From NKAA, Notable Kentucky African Americans Database (main entry)

Jones, Abel Bedford and Albert Thomas

(born: 1810) 

The following information on the Jones brothers comes from Dr. Michael F. Murphy, Historian of Education at the University of Western Ontario; Dr. Murphy is working on a book about the schooling of colored and mulatto children in London, Ontario, Canada between 1826 and 1865. The Jones brothers played a major role in the schooling of these children. The brothers had been slaves in Madison County, KY. Abel was a field-hand and Albert worked for a millwright who owned a large merchant mill. Albert earned enough money to buy his freedom in 1833; he was 23 years old. He also purchased the freedom of Abel and a younger brother. The brothers immigrated to London, Upper Canada (now Ontario). Albert became a barber and merchant, and Abel was a barber and an herbal dentist. The brothers did quite well with their businesses. Abel may have been involved with the African American resettlement program. The brothers were interviewed by Samuel Ringgold Ward, S.G. Howe, and Benjamin Drew when these commentators reported on the condition of fugitive slaves in Canada. Abel's whereabouts are unknown after the mid 1850s. In 1866, Albert, often referred to as Dr. Jones, and his large family left London. Perhaps they returned to Kentucky. The Jones children were Betsy, Paul, Elizabeth, George B., A.O., Frances A., Victoria S?, Torreza O?, Albion, and Princess A. If you have more information or would like more information about Abel and Albert Jones, please contact Dr. Michael F. Murphy at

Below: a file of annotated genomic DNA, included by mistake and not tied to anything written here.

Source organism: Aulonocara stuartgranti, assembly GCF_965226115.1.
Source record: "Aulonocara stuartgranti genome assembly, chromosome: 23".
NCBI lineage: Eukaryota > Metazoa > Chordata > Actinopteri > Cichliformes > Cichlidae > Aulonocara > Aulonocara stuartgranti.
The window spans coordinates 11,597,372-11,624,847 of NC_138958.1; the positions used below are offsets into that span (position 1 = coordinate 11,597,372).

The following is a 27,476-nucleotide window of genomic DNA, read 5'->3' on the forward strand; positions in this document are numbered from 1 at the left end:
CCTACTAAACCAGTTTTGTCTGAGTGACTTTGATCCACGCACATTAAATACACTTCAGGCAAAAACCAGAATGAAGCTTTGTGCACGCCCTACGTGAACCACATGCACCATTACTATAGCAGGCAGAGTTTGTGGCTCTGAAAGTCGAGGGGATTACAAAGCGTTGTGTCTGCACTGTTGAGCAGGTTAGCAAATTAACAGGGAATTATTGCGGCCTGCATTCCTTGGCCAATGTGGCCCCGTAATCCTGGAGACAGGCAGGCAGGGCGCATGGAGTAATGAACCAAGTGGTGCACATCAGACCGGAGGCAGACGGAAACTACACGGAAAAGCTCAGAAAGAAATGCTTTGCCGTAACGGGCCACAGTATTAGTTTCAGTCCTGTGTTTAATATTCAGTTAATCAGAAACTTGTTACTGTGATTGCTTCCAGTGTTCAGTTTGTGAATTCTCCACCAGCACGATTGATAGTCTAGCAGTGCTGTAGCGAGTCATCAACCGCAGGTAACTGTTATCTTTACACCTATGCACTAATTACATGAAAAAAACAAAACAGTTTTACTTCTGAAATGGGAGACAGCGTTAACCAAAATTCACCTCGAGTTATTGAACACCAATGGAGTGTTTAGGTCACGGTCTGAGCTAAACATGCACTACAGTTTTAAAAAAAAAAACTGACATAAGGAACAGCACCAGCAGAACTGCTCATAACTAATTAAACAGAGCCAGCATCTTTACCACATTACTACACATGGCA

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Cite This NKAA Entry:

“Jones, Abel Bedford and Albert Thomas,” Notable Kentucky African Americans Database, accessed December 3, 2022,

Last modified: 2017-08-09 21:22:25